2. Nigel Drury,

    I hope to see the Chard exhibit when I next visit the RE Museum, and I will certainly look for the memorial in Rochester Cathedral when I go there.

    Nigel Green was an excellent actor, and was perfect for the role of Colour Sergeant Bourne.

    All the best,


  3. Did you spot this re the anniversary

    "Zulu war artefacts go under hammer in Lewes"

  4. Nigel Drury,

    Thanks for bringing it to my notice as I had completely missed the item in my daily trawl through the BBC website.

    All the best,


  5. "Bromhead: Fire at will!

    Pte. Owen: That's very nice of him."

    The dry humour of the film was really unexpected when I watched it first, but it really did add to the whole thing. Great movie.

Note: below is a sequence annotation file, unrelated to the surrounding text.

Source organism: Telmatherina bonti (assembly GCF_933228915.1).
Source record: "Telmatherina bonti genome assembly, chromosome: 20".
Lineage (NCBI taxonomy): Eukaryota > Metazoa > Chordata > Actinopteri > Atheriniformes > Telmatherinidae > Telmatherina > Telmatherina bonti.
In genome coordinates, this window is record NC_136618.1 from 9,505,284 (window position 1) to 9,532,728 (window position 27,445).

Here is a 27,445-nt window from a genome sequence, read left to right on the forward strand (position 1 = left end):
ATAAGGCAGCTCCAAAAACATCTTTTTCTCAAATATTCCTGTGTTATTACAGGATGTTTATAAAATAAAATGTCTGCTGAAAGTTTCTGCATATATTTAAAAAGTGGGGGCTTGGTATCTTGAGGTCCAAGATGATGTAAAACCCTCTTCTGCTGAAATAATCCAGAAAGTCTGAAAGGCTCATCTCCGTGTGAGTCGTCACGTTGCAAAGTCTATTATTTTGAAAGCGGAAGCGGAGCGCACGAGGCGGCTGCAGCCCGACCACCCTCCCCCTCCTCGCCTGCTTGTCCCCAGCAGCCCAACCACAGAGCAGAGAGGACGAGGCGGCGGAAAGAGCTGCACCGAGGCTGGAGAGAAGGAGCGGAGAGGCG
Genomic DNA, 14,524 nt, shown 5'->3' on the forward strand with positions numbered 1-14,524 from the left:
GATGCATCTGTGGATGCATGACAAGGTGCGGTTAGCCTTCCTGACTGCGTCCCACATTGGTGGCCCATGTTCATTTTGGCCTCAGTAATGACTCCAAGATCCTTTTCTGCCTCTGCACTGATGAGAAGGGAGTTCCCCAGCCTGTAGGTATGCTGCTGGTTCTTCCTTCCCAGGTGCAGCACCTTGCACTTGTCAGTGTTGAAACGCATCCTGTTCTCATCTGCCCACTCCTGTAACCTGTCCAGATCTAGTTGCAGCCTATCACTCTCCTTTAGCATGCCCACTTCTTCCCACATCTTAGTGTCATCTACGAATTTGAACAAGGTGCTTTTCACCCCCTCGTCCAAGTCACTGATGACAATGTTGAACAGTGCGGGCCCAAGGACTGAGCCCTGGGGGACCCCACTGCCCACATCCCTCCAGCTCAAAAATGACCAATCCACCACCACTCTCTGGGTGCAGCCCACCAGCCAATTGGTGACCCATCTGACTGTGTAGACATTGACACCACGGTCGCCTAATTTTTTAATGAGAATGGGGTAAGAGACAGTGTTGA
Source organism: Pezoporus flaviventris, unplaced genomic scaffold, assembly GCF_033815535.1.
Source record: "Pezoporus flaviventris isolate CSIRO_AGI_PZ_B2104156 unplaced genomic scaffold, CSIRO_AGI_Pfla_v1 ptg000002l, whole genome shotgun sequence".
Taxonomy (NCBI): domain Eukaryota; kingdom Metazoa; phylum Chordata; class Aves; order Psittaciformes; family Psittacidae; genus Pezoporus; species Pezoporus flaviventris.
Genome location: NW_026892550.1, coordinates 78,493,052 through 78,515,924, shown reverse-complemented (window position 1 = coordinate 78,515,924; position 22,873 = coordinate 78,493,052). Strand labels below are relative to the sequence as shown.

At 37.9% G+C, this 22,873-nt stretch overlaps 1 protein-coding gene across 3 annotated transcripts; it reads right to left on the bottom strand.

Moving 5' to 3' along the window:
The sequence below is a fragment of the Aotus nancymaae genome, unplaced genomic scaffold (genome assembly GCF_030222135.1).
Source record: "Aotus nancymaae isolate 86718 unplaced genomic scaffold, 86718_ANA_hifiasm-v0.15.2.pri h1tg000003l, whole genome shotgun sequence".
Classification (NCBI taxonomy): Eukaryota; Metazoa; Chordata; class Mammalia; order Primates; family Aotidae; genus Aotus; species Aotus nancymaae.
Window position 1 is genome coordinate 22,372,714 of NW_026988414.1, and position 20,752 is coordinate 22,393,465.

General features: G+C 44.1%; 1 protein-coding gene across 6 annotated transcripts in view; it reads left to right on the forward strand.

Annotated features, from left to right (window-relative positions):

6. One of my favorites is also from the Color Sgt: "Button up your tunic--where do you think you are?!"

    Thank god Stanley Baker was able to fight off the studio's suggestion that the movie end with Henrietta running up the road and throwing herself in Chard's arms after the battle!

    Best regards,


  7. Arquinsiel,

    I suspect that you are right and that the humour is part of the film's attraction. Without it the whole thing would be worthy but much less entertaining.

    All the best,


  8. Chris,

    The memorable dialogue makes the film ... and NCOs from more recent combats have said similar things to their troops.

    I once read that just before the Paras attacked at Goose Green in 1982 an NCO was heard to say to his platoon 'Mark your targets. Targets fall when hit'. This is exactly what he would have said on the firing range, and was done to help his men get into the right frame of mind for firing at the enemy.

    It would be typical of a film company to add that sort of ending to a film. Luckily they did not do so in this case ... and the role-call VC winners is a far better ending.